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dc.creatorPott, Katherine Fiona.
dc.date.accessioned2012-07-17T13:42:36Z
dc.date.available2012-07-17T13:42:36Z
dc.date.created1999
dc.date.issued1999
dc.identifier.urihttp://hdl.handle.net/10413/5974
dc.descriptionThesis (M.Soc.Sc.)-University of Natal, Pietermaritzburg, 1999.en
dc.description.abstractThis endeavor emerges out of a context of widespread consultation around a clearer, internationally recognizable practice framework for psychology in South Africa, as well as the implications of programme design as demanded by current tertiary education restructuring. This climate of change has prompted the investigation of ideas for restructuring undergraduate psychology courses to meet the needs of the students, the profession and the society. A specially designed questionnaire and the NEO-Five Factor Inventory were administered to 508 psychology students at all levels of undergraduate study. Analysis focused on why students chose to study psychology at university, and situated this within career choice theory as well as the effects of personality, gender and population group membership. Results reflect two main student trends: students who are interested in a career in psychology, and those who see psychology as an adjunct to other career choices. The importance of broader national and global trends on the psychological discipline in a multicultural and diverse context is emphasized.en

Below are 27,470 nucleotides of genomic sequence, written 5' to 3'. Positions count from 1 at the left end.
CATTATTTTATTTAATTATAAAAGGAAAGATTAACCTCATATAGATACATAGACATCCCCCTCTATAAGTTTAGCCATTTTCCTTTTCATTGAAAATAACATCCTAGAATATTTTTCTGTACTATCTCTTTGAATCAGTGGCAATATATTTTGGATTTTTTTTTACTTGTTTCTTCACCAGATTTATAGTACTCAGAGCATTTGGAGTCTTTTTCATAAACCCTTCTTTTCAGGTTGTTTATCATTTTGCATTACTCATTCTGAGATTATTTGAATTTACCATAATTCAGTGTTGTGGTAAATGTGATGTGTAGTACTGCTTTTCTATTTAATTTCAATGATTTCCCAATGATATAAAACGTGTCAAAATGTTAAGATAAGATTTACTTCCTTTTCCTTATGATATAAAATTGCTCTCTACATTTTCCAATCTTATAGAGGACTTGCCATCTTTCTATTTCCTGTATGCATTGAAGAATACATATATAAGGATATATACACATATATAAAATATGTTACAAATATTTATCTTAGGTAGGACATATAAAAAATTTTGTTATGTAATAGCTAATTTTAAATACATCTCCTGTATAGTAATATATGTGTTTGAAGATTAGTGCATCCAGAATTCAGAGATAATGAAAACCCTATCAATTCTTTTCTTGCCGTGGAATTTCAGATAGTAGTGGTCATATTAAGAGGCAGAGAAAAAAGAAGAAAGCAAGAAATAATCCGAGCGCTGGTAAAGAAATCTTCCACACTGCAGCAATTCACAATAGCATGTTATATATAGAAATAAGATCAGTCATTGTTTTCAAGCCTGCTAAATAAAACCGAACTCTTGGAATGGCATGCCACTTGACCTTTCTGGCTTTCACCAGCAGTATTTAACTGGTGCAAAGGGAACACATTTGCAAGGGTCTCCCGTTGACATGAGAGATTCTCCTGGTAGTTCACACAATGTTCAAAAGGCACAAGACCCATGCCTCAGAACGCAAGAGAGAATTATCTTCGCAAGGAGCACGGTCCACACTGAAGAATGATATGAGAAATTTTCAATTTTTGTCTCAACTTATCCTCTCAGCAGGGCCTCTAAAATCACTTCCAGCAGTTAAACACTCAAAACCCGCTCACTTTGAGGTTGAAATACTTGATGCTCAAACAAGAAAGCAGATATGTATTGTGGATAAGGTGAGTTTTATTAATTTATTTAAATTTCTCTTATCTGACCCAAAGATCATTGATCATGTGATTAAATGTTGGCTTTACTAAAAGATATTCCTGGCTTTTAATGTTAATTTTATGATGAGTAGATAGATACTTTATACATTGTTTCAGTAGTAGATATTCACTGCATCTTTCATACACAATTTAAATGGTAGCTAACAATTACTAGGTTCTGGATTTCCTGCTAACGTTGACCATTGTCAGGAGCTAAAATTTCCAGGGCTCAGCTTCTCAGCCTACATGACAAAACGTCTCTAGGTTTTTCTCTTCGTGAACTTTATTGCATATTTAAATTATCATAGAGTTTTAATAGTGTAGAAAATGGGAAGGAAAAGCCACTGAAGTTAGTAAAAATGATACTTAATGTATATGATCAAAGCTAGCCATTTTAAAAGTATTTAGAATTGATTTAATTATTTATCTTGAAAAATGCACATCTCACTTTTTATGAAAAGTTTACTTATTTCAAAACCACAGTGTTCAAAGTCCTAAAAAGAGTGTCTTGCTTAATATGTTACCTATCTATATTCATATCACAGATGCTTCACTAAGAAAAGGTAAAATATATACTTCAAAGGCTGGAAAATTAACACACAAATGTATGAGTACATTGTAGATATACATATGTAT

dc.language.isoen_ZAen
dc.subjectPsychology--Study And Teaching (Higher).en
dc.subjectTheses--Psychology.en
dc.titleAn undergraduate survey : why do students enrol to study psychology?en
dc.typeThesisen


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